>     {column_name : 'guid',
>     validation_class : UTF8Type},
>     {column_name : 'evaluated',
>     validation_class : Int32Type,
>     index_name : 'rawData_evaluated_idx_1',
>     index_type : 0}]
>   and compression_options = {'sstable_compression' : 'org.apache.cassandra.io.compress.SnappyCompressor'};
> 
> Only the "data" column is used during the test.
> 
> 
> 
> What consistency are you doing your writes with ?
> I am writing with consistency level ONE.
> 
> 
> What are the values for these settings in cassandra.yaml
> 
> memtable_total_space_in_mb: No value set in cassandra.yaml, so 1/3 of heap according
to documentation (2gb / 3)
> memtable_flush_writers: No value set in cassandra.yaml, but only one data directory so
I assume it is 1.
> memtable_flush_queue_size: 4
> compaction_throughput_mb_per_sec: 16
> concurrent_writes: 32
> 
> 
> Which version of Cassandra?
> 1.1.8
> 
> 
> Hope this helps you help me :)
> Best regards,
> Joel Samuelsson
> 
> 
> 2013/3/22 Joel Samuelsson <samuelsson.joel@gmail.com>
> Thanks for the GC suggestion. It seems we didn't have enough CPU power to handle both
the data and GC. Increasing the number of CPU cores made everything run smoothly at the same
load.
> 
> 
> 2013/3/21 Andras Szerdahelyi <andras.szerdahelyi@ignitionone.com>
> Neat!
> Thanks.
> 
> From: Sylvain Lebresne <sylvain@datastax.com>
> Reply-To: "user@cassandra.apache.org" <user@cassandra.apache.org>
> Date: Thursday 21 March 2013 10:10
> To: "user@cassandra.apache.org" <user@cassandra.apache.org>
> Subject: Re: Cassandra freezes
> 
> Prior to 1.2 the index summaries were not saved on disk, and were thus computed on startup
while the sstable was loaded. In 1.2 they now are saved on disk to make startup faster (https://issues.apache.org/jira/browse/CASSANDRA-2392).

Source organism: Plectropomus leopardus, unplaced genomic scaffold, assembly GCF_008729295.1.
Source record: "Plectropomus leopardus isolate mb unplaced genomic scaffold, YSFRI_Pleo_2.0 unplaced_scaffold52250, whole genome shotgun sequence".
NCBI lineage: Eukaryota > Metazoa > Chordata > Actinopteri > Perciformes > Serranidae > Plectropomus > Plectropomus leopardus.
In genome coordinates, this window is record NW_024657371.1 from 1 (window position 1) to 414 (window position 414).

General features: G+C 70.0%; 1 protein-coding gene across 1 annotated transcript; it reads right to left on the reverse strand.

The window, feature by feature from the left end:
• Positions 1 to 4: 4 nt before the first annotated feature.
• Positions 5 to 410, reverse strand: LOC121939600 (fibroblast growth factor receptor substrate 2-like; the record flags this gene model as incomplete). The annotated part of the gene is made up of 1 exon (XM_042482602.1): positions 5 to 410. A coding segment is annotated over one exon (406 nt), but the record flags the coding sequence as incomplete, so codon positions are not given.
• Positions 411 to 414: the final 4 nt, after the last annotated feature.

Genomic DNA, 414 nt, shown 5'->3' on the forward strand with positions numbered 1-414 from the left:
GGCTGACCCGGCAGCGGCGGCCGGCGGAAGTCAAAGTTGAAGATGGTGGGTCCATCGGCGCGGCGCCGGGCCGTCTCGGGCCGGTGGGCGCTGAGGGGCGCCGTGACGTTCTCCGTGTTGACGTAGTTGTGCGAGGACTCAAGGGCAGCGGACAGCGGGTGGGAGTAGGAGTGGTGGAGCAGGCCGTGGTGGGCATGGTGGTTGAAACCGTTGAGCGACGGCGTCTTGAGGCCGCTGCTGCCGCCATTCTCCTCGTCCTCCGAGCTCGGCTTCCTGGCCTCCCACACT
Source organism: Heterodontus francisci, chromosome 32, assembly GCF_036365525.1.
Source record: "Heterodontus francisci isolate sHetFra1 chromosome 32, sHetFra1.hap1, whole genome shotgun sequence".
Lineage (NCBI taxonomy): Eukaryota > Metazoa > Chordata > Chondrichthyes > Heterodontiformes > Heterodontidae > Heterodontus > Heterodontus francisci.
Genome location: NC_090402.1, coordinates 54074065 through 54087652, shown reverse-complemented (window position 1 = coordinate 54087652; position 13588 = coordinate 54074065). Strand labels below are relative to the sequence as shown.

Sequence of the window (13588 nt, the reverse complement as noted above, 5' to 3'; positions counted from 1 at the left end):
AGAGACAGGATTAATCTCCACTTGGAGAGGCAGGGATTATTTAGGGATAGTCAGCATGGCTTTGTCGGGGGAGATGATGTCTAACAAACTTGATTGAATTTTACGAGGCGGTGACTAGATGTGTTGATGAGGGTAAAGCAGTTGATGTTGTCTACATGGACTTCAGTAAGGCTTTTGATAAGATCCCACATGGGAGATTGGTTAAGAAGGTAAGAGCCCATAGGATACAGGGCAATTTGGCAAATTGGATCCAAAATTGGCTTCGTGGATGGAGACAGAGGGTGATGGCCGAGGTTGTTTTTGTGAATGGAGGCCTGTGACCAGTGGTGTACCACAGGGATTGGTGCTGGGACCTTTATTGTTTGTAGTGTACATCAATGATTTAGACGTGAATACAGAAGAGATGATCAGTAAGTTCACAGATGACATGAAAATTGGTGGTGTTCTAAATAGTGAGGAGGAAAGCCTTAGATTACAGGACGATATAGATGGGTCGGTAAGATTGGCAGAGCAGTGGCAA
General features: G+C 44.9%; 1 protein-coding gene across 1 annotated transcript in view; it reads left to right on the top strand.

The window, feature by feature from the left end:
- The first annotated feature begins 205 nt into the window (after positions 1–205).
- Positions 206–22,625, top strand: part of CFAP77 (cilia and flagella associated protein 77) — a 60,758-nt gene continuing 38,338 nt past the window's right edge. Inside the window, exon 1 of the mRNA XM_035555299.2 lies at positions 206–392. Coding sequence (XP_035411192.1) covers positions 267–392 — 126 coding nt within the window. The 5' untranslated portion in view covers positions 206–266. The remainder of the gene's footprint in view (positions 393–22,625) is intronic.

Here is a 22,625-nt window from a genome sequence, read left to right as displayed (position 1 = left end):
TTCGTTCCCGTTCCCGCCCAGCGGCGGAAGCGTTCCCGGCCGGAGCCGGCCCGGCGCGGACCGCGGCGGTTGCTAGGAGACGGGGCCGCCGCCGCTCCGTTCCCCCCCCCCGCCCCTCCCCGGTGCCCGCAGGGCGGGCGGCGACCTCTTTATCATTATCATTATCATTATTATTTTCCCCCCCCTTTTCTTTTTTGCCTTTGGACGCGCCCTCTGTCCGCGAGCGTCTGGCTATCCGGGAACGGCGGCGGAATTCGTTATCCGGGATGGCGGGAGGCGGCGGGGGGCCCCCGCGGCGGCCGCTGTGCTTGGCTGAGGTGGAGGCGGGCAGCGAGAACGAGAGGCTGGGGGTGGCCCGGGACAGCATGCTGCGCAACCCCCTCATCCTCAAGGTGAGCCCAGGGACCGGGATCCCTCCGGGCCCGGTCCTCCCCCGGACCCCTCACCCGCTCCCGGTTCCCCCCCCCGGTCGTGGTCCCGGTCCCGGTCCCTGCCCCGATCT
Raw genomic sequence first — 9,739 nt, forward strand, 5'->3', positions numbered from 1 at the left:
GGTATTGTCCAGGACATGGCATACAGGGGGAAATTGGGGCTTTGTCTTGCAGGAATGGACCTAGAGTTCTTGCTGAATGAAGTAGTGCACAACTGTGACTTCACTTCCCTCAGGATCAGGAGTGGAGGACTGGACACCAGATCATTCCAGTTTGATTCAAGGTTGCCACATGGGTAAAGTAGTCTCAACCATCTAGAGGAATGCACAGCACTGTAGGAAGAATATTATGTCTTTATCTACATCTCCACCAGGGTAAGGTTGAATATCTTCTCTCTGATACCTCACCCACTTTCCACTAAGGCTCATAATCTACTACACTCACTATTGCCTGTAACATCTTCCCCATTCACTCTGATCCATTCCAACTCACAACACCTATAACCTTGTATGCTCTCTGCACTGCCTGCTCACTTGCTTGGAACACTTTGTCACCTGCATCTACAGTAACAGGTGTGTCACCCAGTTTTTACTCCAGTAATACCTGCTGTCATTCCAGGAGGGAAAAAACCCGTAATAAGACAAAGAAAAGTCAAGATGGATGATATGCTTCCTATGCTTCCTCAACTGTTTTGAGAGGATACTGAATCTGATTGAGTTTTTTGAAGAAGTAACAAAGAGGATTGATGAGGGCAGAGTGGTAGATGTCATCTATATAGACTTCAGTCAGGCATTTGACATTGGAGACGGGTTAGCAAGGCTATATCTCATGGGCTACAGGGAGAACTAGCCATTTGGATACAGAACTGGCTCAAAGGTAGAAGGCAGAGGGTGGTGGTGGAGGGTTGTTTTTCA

That being said, if the index_interval value used by a summary saved doesn't match the current
one while the sstable is loaded, the summary is recomputed anyway, so restarting a node should
always take a new index_interval setting into account.
> 
> --
> Sylvain
> 
> 
> On Thu, Mar 21, 2013 at 9:43 AM, Andras Szerdahelyi <andras.szerdahelyi@ignitionone.com>
wrote:
> I can not find the reference that notes having to upgradesstables when you
> change this. I really hope such complex assumptions are not formulating in
> my head just on their own and there actually exists some kind of reliable
> reference that clears this up :-) but,
> 
> # index_interval controls the sampling of entries from the primrary
> # row index in terms of space versus time. The larger the interval,
> # the smaller and less effective the sampling will be. In technicial
> # terms, the interval coresponds to the number of index entries that
> # are skipped between taking each sample. All the sampled entries
> # must fit in memory. Generally, a value between 128 and 512 here
> # coupled with a large key cache size on CFs results in the best trade
> # offs. This value is not often changed, however if you have many
> # very small rows (many to an OS page), then increasing this will
> # often lower memory usage without a impact on performance.
> 
> it is ( very ) safe to assume the row index is re-built/updated when new
> sstables are built.
> Obviously the sample of this index will have to follow this process very
> closely.
> 
> It is possible however that the sample itself is not persisted and is
> built at startup as opposed to *only* when the index changes.( which is
> what I thought was happening )
> It shouldn't be too difficult to verify this, but I'd appreciate if
> someone who looked at this before could confirm if this is the case.
> 
> Thanks,
> Andras
> 
> On 21/03/13 09:13, "Michal Michalski" <michalm@opera.com> wrote:
> 
> >About index_interval:
> >
> >> 1) you have to rebuild stables ( not an issue if you are evaluating,
> >>doing
> >> test writes.. Etc, not so much in production )
> >
> >Are you sure of this? As I understand indexes, it's not required because
> >this parameter defines an interval of in-memory index sample, which is
> >created during C* startup basing on a primary on-disk index file. The
> >fact that Heap usage is reduced immediately after C* restart seem to
> >confirm this, but maybe I miss something?
> >
> >M.
> 
> 
> 
> 
>